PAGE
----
NEWS: US:Two men plead guilty in southwest Florida slavery ring

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Subject: NEWS: US:Two men plead guilty in southwest Florida slavery ring
From: Jyothi Kanics (jkanics@igc.org)
Date: Thu May 27 1999 - 22:55:19 EDT


Two men plead guilty in southwest Florida slavery ring
May 26, 1999

FORT MYERS, Fla. (AP) - Two men have pleaded guilty to charges of smuggling
Mexican migrants into the United States, holding them against their will
and forcing them to work in southwest Florida tomato fields.

Abel Cuello Jr., of Immokalee, and German Covarrubias, of Bonita Springs,
were charged last month with the smuggling and slavery conspiracy in U.S.
District Court.

The plea deals were announced Wednesday by the National Worker Exploitation
Task Force of the U.S. Department of Justice.

In his plea, Cuello admitted that the workers were not free to leave until
their smuggling debt was repaid and described one of his co-conspirators as
having threatened to shoot escaped workers.

``There is no place for forced labor in America, today or any other day,''
said Charles R. Wilson, U.S. Attorney for the Middle District of Florida.

Cuello faces a maximum sentence of five years in prison and a $250,000 fine
for harboring aliens, unsafe labor practices and ``peonage,'' holding an
individual in involuntary servitude in order to collect a debt. Peonage has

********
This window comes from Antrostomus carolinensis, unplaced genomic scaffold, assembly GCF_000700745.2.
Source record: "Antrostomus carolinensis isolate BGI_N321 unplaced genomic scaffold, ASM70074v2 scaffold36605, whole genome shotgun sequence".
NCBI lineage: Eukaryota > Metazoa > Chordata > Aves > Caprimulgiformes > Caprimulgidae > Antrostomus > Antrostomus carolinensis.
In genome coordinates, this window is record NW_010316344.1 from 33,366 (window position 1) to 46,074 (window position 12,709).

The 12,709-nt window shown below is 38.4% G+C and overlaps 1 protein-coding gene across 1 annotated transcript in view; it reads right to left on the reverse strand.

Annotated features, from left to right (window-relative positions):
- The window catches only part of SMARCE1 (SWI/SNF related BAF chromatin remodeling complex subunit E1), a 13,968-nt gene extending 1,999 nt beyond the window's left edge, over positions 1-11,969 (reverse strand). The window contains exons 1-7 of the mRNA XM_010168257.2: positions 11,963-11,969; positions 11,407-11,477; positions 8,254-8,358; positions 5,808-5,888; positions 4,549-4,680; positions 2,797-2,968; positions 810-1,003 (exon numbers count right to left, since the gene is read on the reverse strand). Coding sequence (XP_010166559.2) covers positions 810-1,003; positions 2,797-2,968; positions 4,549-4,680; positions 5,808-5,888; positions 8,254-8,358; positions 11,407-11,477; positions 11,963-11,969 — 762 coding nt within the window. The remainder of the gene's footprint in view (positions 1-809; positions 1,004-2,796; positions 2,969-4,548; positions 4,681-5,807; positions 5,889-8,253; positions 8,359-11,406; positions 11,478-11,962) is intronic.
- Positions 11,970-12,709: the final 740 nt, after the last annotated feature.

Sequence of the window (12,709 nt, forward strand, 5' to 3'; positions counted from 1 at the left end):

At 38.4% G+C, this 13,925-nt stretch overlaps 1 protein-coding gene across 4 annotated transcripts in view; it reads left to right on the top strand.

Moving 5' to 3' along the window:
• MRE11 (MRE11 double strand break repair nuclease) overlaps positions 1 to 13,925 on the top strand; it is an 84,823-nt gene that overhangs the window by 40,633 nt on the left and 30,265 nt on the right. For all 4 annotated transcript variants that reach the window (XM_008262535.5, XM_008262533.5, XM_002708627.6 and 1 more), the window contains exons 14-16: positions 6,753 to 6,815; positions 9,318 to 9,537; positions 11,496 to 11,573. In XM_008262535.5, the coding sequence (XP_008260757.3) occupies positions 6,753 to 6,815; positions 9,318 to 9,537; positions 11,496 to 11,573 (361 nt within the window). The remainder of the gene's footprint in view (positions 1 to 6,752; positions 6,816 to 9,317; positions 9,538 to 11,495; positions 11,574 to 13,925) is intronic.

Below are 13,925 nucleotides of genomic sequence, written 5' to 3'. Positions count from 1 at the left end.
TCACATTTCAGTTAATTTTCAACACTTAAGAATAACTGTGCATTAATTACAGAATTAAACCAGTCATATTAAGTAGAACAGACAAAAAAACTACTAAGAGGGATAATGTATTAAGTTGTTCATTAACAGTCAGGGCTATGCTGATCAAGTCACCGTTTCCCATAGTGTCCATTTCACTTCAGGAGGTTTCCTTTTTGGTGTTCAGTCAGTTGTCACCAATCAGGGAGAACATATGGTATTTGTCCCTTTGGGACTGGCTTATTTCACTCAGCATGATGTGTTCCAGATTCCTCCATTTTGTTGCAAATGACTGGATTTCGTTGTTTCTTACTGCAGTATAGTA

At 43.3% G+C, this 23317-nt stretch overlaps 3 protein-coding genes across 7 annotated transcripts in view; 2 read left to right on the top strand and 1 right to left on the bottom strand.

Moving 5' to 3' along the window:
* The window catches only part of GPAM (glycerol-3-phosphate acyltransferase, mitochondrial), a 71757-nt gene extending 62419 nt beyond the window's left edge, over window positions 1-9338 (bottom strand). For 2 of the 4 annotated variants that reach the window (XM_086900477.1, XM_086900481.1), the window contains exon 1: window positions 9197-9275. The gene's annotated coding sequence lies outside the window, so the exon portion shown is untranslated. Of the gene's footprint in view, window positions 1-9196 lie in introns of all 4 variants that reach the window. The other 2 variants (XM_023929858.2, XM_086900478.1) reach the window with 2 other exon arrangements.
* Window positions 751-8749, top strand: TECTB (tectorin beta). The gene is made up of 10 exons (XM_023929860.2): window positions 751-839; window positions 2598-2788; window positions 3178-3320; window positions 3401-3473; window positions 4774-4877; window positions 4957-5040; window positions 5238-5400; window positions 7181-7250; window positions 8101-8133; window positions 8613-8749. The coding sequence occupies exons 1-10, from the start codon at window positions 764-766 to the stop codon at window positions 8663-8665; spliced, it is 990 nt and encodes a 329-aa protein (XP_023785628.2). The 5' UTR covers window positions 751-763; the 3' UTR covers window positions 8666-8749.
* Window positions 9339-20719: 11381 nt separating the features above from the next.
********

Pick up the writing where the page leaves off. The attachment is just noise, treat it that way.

been a violation of federal law since the 1870s, according to the Justice
Department.

Covarrubias could get up to three years in prison and a $250,000 fine for
admitting that he continued to assist Cuello even though he knew about the
forced labor.

The case against a third defendant, Basilio Cuello, is pending, and a
fourth suspect has not yet been arrested.

An investigation by federal agents in the Fort Myers area found that more
than 20 migrant farm workers had been brought to the Cuello farm labor
contracting operation and forced to remain there until they repaid a
smuggling fee, usually about $800 each.

Once they were brought to the Immokalee area, they were forced to pick
tomatoes for the Cuello operation as they repaid the smuggling fee over
time. Escaped workers described threats made against them to keep them there.

Cooperating on the investigation were the U.S. Border Patrol, Immigration
and Naturalization Service, U.S. departments of Labor and Justice and the
U.S. Attorney's Office in Fort Myers.


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